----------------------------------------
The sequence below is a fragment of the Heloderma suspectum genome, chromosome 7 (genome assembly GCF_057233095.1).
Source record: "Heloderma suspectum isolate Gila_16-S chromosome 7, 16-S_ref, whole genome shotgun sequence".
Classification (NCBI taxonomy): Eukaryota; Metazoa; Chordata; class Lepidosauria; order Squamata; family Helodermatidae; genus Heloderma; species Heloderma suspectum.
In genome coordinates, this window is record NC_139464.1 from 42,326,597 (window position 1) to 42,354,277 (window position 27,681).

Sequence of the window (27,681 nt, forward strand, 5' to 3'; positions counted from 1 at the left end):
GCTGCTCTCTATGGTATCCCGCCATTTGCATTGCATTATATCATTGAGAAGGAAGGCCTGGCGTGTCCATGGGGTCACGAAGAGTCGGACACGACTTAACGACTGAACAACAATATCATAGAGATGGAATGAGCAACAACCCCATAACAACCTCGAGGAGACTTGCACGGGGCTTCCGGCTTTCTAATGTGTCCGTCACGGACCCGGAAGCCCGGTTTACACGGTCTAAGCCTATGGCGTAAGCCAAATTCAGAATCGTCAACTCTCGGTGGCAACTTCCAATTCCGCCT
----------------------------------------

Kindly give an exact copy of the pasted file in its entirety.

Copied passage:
The sequence below is a fragment of the Heloderma suspectum genome, chromosome 7 (genome assembly GCF_057233095.1).
Source record: "Heloderma suspectum isolate Gila_16-S chromosome 7, 16-S_ref, whole genome shotgun sequence".
Classification (NCBI taxonomy): Eukaryota; Metazoa; Chordata; class Lepidosauria; order Squamata; family Helodermatidae; genus Heloderma; species Heloderma suspectum.
In genome coordinates, this window is record NC_139464.1 from 42,326,597 (window position 1) to 42,354,277 (window position 27,681).

Sequence of the window (27,681 nt, forward strand, 5' to 3'; positions counted from 1 at the left end):
GCTGCTCTCTATGGTATCCCGCCATTTGCATTGCATTATATCATTGAGAAGGAAGGCCTGGCGTGTCCATGGGGTCACGAAGAGTCGGACACGACTTAACGACTGAACAACAATATCATAGAGATGGAATGAGCAACAACCCCATAACAACCTCGAGGAGACTTGCACGGGGCTTCCGGCTTTCTAATGTGTCCGTCACGGACCCGGAAGCCCGGTTTACACGGTCTAAGCCTATGGCGTAAGCCAAATTCAGAATCGTCAACTCTCGGTGGCAACTTCCAATTCCGCCT